restricted access Arrow of Chaos: Romanticism and Postmodernity (review)
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Reviewed by
Ira Livingston. Arrow of Chaos: Romanticism and Postmodernity. Minneapolis: U of Minnesota P, 1997. xiii +251 pp.

Recursiveness is the obsessive object of this new wave account of the romantic origins of postmodern culture. Irony figures as its master trope. From the romantic irony of Friedrich Schlegel and Lord Byron to the “recursive self-reference” that would become “a privileged marker of the literary” and also of modern theory, the climate of modernity is deliberate, cool. At odds with intertextual accounts of the romantic roots of modern writing, the author’s survey stakes out large orders of affiliation. Or rather disorders of them, since he takes his bearings from chaos theory and is skeptical of any stable understanding [End Page 1078] whatsoever. It is with Blake’s anarchic voice that he is most at home. In this as in his construction of the Byronic turn, among other gestures, he signals his allegiance to the romantic school of Jerome McGann

“The reactionary Wordsworth” is an indicative phrasing, as is the author’s perfunctory nod to writing afield of English tradition. McGann is the final figure of recursion here, even as Livingston compares with Manuel De Landa and Oliver Sacks, the fractal principle, or the second law of thermodynamics.

For students of modern fiction, the book’s interest lies elsewhere. Despite the author’s indifference to critical genealogy, he makes a case for the origins of literary modernity in the birth of romantic irony: “With the Romantic pluralization of power-knowledge comes the famous rise of Bakhtin’s ‘heteroglossic’ or ‘dialogistic’ novel, in which all voices must appear in (explicit or implicit) ironic quotation marks.” It is a characteristically rickety critical fabulation, indicative of the drift of the argument from romantic precursors to modern and postmodern theory. Rather than dwelling for a line or two on the kind of connection he wants us to imagine, Livingston moves on distractedly to bash liberal constructions of Bakhtin’s terminology—surely a rote exercise at this late date in the critical reception of dialogic theory. In quick succession, he strings together Althusser’s contrary construction of codependent subjectivity, Benjamin’s “oppositional take on irony,” the ironic postures of Baudrillard and Zizek, as well as more conventional academic reckonings with irony. It is a breathless exhibition of timely critical work, despite the author’s scamping of the details. His treatments are too schematic to stick, but the intimations should be valuable for readers trying to make sense of irony in the postmodern climate.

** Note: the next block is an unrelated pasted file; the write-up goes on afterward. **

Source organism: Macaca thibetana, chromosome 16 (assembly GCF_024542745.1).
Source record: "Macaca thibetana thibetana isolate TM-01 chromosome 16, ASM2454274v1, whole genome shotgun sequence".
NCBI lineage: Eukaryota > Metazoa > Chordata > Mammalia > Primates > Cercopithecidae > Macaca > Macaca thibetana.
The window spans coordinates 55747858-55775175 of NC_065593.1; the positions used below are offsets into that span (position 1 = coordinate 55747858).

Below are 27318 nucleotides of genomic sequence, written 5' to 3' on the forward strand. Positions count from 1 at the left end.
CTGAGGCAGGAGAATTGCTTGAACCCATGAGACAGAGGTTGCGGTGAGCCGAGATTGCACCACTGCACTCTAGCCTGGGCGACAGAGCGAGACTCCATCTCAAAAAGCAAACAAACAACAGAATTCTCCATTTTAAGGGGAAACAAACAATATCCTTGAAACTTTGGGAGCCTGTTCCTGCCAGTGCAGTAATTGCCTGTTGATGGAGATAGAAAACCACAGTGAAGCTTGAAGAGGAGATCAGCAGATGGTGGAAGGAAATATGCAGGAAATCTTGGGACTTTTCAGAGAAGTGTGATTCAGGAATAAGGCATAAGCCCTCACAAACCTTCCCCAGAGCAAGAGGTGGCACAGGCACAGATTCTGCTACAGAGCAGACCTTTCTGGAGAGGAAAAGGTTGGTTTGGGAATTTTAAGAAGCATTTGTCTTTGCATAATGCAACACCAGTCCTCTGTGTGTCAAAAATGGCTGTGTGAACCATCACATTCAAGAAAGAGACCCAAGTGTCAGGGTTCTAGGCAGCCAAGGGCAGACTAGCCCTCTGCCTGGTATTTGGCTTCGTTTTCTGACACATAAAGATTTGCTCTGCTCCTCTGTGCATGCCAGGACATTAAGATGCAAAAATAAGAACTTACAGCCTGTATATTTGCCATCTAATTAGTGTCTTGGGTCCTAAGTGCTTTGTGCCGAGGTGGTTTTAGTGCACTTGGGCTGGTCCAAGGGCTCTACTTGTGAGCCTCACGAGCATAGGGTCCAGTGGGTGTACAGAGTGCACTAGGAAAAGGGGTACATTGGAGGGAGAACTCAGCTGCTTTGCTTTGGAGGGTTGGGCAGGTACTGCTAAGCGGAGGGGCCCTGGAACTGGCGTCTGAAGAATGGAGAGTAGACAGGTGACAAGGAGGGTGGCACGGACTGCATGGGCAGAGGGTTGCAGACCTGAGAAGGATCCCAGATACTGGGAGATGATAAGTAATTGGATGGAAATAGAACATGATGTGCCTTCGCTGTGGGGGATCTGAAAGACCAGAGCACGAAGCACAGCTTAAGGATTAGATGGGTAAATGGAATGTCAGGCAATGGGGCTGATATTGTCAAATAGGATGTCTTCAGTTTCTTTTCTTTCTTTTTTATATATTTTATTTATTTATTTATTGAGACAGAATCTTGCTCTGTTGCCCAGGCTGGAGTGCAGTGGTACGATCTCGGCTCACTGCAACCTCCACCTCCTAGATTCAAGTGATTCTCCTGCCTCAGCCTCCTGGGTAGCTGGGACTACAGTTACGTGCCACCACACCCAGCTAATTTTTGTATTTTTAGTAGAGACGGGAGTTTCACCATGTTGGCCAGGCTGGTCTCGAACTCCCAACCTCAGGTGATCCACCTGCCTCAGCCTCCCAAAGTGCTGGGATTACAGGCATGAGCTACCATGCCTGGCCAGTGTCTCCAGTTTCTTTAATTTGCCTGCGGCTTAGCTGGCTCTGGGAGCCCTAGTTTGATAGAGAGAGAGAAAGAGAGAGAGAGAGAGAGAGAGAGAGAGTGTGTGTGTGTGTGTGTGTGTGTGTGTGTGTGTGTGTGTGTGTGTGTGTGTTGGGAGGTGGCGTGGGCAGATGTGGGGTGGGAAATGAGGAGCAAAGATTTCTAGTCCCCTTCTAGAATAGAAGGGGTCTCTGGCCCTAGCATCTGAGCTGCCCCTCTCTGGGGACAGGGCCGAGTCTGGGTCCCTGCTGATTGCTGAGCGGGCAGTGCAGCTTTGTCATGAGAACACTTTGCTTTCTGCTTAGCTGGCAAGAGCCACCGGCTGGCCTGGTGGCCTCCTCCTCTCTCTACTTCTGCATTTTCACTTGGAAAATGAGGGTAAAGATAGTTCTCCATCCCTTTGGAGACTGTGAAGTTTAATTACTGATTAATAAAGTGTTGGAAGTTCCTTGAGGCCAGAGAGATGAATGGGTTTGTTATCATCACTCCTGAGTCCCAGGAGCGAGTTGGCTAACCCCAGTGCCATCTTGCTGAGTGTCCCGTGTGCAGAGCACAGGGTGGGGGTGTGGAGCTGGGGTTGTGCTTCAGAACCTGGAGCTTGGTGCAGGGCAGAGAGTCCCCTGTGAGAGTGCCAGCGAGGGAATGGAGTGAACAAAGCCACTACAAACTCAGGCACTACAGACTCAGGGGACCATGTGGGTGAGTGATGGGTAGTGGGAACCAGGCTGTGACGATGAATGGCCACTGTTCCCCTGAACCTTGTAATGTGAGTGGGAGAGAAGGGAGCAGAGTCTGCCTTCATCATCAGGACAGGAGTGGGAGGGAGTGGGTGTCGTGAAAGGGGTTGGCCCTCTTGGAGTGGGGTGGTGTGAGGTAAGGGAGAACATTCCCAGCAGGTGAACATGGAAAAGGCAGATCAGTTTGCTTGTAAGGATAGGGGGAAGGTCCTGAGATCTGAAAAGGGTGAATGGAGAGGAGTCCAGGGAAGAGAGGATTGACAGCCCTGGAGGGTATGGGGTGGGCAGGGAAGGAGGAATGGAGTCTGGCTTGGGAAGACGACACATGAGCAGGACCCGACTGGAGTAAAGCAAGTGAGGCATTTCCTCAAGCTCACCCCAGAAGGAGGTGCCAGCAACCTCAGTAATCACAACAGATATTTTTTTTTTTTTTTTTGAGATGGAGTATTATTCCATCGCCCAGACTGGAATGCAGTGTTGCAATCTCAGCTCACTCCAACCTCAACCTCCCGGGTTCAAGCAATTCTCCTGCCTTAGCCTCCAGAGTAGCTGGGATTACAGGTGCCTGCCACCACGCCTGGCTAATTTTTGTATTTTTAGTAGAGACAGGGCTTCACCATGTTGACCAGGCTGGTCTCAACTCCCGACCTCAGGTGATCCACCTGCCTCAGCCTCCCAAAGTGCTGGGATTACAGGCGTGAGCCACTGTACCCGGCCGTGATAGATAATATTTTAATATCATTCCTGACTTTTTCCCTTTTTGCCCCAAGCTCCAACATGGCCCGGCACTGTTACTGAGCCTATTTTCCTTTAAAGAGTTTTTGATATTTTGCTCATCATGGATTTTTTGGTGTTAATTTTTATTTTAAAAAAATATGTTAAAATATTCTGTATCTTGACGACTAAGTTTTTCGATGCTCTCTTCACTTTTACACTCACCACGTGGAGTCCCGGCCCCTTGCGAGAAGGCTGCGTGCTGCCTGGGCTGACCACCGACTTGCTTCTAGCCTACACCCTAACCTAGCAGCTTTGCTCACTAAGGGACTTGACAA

A sequence of romantic readings anchors the book, and here too Livingston produces interesting, if mostly schematic work, as in his recursive readings of “Tintern Abbey” and “Frost at Midnight.” These are novel and convincing, and they do bear on larger issues of narrative construction. The pursuant treatment of Mary Shelley’s Frankenstein and some cinematic affiliates takes off from its “Chinese box” narrative structure, with the creature’s voice sandwiched between R. Walton’s epistolary and Victor Frankenstein’s death-bed confessional. Livingston makes much of this but he does not go quite far enough in his own vein. Self-referentiality of the kind that he finds at the wellsprings of [End Page 1079] modernism is vitally at work here in the virtual identity of the three narrators, who participate in the self-destruction of their joint personality. Twin Peaks, the television serial, is introduced instead to take “concentric collapse” into our own narrative condition.

“Masternarrative” is a recurrent term in the book, but the general effect is more like the talk show mentioned in passing than any kind of mastery. Livingston spins out figure after figure, like the “jests at a wine-table” instanced elsewhere by Coleridge. Such delirious verbal concatenations can be vivid, but they are usually one-dimensional. (Is “Romanticism . . . a voodoo doll that oppresses and empowers its handlers with its own fractures and fixations”?) Association is the author’s real forte, and he makes the most of this arch-romantic faculty for his purposes. Minnesota’s Theory out of Bounds series provides scope for his musings; the book is designed around boxes full of collages, visual and verbal constructions, personal recollections, and doodlings...